A private jet has arrived in Barbados 12 hours after a sonic boom was heard by millions of people in England when two RAF fighters were scrambled t
A private jet has arrived in Barbados 12 hours after a sonic boom was heard by millions of people in England when two RAF fighters were scrambled to intercept it.
Witnesses described a noise like a bomb or doors slamming as the Typhoons raced to the plane, which took off in Germany before losing contact with air traffic control.
People in London, Essex, Hertfordshire, Cambridgeshire and Kent said houses shook and windows rattled, with one saying a window smashed from the shock wave.
Two RAF Typhoon Quick Reaction Alert jets were scrambled from RAF Coningsby in Lincolnshire and broke the sound barrier at around 700mph over Peterborough.
The Bombardier Learjet was escorted to Stansted Airport shortly after 1pm yesterday – before taking off again at 3pm and landing at Birmingham half an hour later.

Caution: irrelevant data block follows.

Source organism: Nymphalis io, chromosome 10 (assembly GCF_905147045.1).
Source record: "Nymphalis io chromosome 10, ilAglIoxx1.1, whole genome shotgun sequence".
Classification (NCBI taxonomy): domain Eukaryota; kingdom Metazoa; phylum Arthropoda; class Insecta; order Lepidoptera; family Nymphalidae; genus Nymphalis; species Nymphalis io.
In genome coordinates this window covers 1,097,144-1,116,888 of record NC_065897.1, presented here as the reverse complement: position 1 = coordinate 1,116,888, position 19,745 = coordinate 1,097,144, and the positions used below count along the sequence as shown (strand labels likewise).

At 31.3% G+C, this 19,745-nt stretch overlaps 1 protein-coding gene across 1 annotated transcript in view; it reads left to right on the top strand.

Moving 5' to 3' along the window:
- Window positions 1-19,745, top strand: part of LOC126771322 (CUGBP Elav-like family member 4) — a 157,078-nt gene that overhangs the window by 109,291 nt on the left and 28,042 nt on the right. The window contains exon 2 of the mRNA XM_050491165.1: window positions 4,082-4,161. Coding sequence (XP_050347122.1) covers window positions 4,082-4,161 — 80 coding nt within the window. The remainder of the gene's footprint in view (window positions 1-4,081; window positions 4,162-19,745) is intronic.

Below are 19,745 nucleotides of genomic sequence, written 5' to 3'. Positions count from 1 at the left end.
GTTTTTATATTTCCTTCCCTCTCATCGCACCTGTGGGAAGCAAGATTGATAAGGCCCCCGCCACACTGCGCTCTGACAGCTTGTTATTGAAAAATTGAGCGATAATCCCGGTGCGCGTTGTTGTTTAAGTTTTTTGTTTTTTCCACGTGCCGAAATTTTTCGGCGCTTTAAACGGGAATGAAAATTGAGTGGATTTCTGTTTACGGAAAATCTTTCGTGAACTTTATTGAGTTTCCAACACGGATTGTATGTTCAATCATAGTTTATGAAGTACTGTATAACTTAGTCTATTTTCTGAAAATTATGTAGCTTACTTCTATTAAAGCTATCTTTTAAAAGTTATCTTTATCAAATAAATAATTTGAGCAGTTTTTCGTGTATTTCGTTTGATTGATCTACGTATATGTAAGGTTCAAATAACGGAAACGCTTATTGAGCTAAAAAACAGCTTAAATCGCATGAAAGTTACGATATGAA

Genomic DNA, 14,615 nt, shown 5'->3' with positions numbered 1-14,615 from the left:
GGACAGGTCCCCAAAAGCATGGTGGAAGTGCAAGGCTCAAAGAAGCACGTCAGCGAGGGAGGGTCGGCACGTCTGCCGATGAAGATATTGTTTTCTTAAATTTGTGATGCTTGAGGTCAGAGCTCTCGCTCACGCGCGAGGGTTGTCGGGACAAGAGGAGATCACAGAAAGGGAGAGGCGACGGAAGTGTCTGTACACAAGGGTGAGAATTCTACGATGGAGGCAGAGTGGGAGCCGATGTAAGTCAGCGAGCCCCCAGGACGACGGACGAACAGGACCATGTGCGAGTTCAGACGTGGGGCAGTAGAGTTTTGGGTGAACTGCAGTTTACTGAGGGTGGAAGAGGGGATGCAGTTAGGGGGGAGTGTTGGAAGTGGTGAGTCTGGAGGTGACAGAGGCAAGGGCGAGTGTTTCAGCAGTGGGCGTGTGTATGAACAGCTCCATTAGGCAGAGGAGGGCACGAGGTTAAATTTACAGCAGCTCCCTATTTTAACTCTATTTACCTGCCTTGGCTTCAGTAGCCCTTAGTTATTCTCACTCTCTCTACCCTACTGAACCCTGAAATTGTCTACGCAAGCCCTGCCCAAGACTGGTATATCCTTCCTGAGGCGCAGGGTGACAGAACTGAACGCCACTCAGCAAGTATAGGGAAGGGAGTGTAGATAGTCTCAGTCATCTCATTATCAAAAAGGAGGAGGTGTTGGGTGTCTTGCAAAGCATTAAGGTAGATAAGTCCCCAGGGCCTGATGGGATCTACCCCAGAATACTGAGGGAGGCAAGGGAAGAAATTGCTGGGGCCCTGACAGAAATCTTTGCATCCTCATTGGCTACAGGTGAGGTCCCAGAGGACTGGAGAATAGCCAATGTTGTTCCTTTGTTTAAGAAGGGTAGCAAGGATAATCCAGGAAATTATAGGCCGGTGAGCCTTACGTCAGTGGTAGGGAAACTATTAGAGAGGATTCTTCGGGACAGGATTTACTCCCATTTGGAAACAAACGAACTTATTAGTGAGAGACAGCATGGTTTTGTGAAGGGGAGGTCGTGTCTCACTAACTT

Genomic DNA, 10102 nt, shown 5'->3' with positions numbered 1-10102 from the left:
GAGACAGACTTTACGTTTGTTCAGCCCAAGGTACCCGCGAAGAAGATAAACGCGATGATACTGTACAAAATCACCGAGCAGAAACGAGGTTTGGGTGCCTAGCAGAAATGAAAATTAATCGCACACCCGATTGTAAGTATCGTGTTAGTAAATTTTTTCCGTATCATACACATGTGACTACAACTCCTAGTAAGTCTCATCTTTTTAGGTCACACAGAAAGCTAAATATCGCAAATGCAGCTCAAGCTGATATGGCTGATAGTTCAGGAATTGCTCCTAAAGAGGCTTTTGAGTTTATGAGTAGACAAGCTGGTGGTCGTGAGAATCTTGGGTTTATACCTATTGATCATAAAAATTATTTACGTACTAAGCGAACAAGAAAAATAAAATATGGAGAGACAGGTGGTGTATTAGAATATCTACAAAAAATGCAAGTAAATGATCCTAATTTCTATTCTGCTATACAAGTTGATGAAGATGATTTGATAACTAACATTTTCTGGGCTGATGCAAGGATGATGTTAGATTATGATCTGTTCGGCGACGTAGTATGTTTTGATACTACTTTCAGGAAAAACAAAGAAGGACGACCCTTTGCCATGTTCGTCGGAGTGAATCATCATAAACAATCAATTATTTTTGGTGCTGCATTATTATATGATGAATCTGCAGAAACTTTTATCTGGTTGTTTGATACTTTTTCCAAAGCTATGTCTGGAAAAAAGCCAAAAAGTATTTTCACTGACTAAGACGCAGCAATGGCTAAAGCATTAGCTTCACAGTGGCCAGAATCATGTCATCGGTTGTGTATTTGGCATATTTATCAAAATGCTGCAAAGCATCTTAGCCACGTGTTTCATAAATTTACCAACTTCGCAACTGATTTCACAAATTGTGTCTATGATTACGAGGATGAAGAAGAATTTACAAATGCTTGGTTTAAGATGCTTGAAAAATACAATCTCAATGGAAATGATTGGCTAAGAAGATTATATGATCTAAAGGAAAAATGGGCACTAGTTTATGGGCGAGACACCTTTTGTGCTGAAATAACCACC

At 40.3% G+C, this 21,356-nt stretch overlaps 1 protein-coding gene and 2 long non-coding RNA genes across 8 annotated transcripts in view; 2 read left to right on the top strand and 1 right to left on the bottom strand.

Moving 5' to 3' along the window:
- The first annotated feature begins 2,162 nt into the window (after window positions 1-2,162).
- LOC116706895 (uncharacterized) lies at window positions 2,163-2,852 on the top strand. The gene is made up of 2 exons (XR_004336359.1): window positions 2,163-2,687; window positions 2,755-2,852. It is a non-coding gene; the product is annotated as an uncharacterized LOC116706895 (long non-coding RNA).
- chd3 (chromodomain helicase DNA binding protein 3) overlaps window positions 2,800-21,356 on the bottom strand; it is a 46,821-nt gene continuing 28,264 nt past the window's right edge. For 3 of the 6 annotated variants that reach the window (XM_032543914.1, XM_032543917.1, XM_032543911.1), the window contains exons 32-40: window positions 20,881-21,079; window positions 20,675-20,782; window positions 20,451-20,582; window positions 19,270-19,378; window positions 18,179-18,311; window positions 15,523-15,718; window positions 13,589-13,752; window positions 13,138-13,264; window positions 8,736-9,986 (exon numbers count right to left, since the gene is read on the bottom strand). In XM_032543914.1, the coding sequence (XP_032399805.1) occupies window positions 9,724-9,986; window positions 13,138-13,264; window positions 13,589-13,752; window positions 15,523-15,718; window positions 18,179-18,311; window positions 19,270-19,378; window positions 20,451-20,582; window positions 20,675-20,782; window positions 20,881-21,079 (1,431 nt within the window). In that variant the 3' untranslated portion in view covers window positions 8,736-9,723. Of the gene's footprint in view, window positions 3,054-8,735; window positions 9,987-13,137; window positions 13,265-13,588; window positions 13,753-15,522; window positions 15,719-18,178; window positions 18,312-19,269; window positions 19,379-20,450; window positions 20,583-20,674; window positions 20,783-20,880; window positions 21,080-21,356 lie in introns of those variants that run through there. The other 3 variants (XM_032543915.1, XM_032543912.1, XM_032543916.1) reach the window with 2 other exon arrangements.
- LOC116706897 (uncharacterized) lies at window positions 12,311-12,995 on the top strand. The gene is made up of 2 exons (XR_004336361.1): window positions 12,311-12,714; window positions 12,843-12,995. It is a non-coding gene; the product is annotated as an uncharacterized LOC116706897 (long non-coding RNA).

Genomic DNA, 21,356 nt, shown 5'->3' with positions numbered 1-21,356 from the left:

It then left Birmingham at 4.36pm for an eight-hour flight to Bridgetown Grantley Adams Airport in Barbados where it landed at 8.58pm local time, or 0.58am UK time.
The Bombardier Learjet is pictured to Stansted Airport yesterday after being escorted there
The jet is seen at Stansted Airport yesterday, where it stayed before taking off for Birmingham
The RAF jets escorted the Learjet to Stansted Airport yesterday after it lost communications
1) The Bombardier Learjet left Nuremberg Airport yesterday before being escorted to London Stansted Airport shortly after 1pm yesterday by two RAF Typhoon Quick Reaction Alert jets
2) The jet left Stansted at 3.05pm yesterday before landing at Birmingham Airport at 3.31pm
3) The jet left Birmingham at 4.36pm for an eight-hour flight to Bridgetown Grantley Adams Airport in Barbados where it landed at 8.58pm local time, or 0.58am this morning UK time